In contrast to the inward-looking home and family–centric view of the 1950s, cultural preoccupations of the 1960s focused outward on the Space Race, the women’s liberation movement, the Vietnam War, and the resulting hippie movement. Some women of the 1960s were starting to forge careers outside the homemaking sphere, and as a result aprons fell in popularity, perceived as vestiges of an outmoded lifestyle. The self-aggrandizing term “Domestic Engineer” was ironically introduced just as society began to place less importance on the homemaker’s role—a complete reversal from the 1950s view of marriage and motherhood as the pinnacle of women’s aspirations. In this changing domestic landscape, apron styles remained the same, including the classic half-apron and cobbler’s apron. Although apron cuts remained largely unchanged, however, new materials were incorporated and colours became bolder. One such material was vinyl, which was used as an expression of modernity. A see-through vinyl cobbler-style apron echoed the space age look made popular by designers such as Pierre Cardin and André Courrèges, with clean, sleek lines and the incorporation of transparent material. In the same way that clear acrylic furniture became trendy in the 1960s, clear vinyl and plastics were seen as avant-garde materials.
The psychedelic colours of the 1960s echoed the palette associated with the hippie’s self-identification as “flower children.” The omnipresent “flower power” motif was the symbol of the hippies’ protest against the Vietnam War. As such, the flower image was incorporated into all types of decoration, including vehicles, poster art, and textile design. Floral print textiles had been popular choices for aprons as far back as the 1930s, but were never more so than in the 1960s, when hot pink, sunshine yellow, vibrant orange, and lime green floral motifs influenced fashions well beyond their original “make love not war” connotations.
The quest for equality between the sexes was a rising issue of the 1970s, even manifesting itself in identical “His and Hers” apron styles that followed the new trend toward gender neutrality. The unisex style was generally the flat chef’s apron that is still most common today. Another trend that regained popularity was simple, brightly coloured patchwork aprons. The practice of repurposing old fabrics to make patchwork historically has been most popular during times of fabric scarcity, such as the Canadian and American colonial eras of the 18th century, and during the Great Depression. The economic recession of the 1970s, although not a time of fabric shortage, was certainly a time of financial difficulty for many, which may have impacted the resurgence of patchwork.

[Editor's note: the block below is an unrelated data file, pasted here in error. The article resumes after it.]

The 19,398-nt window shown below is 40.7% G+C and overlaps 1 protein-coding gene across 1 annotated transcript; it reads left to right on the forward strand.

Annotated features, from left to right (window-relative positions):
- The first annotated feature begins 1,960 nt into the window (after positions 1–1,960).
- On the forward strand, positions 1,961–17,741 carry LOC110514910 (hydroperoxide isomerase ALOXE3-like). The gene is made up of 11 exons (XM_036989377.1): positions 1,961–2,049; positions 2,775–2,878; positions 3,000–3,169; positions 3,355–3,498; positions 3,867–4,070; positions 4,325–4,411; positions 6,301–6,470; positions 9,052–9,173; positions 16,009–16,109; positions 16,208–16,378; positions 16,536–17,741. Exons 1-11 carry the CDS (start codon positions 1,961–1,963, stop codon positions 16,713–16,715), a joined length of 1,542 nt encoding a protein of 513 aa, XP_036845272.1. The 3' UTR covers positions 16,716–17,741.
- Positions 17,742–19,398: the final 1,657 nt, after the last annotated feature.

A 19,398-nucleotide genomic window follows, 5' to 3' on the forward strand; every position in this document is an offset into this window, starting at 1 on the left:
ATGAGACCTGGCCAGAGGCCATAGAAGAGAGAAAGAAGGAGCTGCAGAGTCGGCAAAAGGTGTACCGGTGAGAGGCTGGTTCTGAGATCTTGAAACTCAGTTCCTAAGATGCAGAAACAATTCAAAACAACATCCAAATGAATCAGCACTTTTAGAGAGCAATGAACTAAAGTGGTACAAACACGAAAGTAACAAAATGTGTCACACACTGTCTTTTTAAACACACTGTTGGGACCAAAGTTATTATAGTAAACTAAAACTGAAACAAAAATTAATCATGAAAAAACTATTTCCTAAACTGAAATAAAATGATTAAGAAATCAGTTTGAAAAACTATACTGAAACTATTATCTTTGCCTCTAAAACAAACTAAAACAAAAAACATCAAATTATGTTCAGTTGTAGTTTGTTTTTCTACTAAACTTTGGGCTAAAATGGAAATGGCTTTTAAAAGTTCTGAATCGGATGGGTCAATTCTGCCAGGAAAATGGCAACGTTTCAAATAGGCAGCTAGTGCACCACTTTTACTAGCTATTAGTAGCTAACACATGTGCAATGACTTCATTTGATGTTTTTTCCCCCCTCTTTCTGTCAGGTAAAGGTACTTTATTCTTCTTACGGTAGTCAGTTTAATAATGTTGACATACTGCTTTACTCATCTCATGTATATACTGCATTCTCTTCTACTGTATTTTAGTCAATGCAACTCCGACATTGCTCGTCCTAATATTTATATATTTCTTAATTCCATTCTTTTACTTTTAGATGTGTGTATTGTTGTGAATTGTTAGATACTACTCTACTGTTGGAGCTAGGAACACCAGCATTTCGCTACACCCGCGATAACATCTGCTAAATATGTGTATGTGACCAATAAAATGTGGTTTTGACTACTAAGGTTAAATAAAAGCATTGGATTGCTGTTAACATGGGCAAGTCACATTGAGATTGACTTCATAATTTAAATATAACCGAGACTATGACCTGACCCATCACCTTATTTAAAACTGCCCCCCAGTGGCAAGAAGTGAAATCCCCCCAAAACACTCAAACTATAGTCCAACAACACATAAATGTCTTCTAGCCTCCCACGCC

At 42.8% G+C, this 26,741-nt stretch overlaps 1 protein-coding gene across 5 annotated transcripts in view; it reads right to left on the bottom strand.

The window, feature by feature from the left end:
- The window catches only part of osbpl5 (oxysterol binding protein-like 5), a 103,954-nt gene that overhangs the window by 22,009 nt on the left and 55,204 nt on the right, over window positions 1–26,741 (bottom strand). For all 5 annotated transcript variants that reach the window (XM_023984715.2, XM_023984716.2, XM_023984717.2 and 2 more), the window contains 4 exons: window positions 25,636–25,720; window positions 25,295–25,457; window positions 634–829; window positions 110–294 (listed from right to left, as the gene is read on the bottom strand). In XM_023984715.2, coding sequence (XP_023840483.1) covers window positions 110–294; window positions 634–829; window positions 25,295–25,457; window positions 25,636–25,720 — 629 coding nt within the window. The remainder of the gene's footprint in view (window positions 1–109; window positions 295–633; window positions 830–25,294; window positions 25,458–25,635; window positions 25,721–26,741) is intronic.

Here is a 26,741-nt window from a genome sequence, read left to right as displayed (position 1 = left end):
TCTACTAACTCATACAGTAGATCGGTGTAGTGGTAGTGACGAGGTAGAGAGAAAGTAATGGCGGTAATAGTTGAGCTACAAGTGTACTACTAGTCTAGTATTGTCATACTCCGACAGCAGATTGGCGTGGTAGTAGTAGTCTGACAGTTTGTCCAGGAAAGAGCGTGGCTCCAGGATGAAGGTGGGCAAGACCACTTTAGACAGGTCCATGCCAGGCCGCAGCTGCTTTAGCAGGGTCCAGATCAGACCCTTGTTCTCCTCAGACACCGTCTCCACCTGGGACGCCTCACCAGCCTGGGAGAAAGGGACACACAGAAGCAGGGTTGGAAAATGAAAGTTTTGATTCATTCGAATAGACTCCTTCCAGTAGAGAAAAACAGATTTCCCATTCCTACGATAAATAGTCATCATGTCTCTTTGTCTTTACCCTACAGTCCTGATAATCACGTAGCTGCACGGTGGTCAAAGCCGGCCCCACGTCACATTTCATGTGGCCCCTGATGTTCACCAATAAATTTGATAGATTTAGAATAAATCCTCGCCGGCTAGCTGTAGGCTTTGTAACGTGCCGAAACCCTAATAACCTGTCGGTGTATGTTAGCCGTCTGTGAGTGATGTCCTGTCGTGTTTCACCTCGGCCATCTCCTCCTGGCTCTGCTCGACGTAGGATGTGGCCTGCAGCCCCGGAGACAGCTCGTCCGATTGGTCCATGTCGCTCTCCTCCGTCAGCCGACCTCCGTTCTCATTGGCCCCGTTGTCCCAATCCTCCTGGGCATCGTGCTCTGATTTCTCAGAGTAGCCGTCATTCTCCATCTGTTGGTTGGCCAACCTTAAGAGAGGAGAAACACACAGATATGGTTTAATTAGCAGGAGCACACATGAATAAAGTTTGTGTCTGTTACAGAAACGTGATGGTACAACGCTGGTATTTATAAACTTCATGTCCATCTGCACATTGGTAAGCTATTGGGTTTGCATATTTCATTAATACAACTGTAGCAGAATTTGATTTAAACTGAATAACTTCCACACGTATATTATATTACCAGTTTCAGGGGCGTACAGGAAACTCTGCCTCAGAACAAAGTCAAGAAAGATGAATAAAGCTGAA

Holiday aprons of the 1970s often included suggestions for quickly glued-on felt motifs, instead of the more time-consuming embroidery transfers of previous eras. The words “Make it Easy please” were displayed prominently on the envelopes of many McCall’s patterns of the day. Although aprons of this era were often store bought, homemade versions could be whipped up using a sewing machine and decorated in the most expedient manner possible. This trend toward quick and easy patterns was related to the rise in fast food, the proliferation of canned and frozen foods, and the growing popularity of easy-wash fabrics, all of which were part of a larger social zeitgeist of ease and expediency.
The 1980s and 1990s cook tended to favour the one-piece barbecue apron—the same style previously referred to as the butcher’s or chef’s apron, but now with a third name to associate it with a type of cooking done predominantly by men. The modern barbecue is part of the rise of suburban culture that began in the 1950s. Barbecue aprons provided space for jokes and “kiss the cook”–style slogans, and due to their practicality, were worn by both men and women. Late 20th-century aprons also left room for expressions of nostalgia for Victorian and Edwardian clothing. The following image shows a classic apron characterized by a traditional bib, ruffled shoulder straps, and full apron skirt that would not look out of place on a Victorian parlour maid, a pioneer farmer’s wife, or a fashionable woman of the 1980s (Figure 13).
In our present era of the celebrity chef, the most popular apron style is, not surprisingly, the one-piece chef’s apron. Perhaps the aspirational quality of the home cook’s attempts to duplicate the celebrity chef’s oeuvres are what makes this apron a compelling choice. Studies show, however, that men are also contributing more than ever to core housework, which includes cooking. Since many couples share meal preparation duties, this gender-neutral garment is therefore an appropriate symbolic choice within the home as well as in the professional kitchen.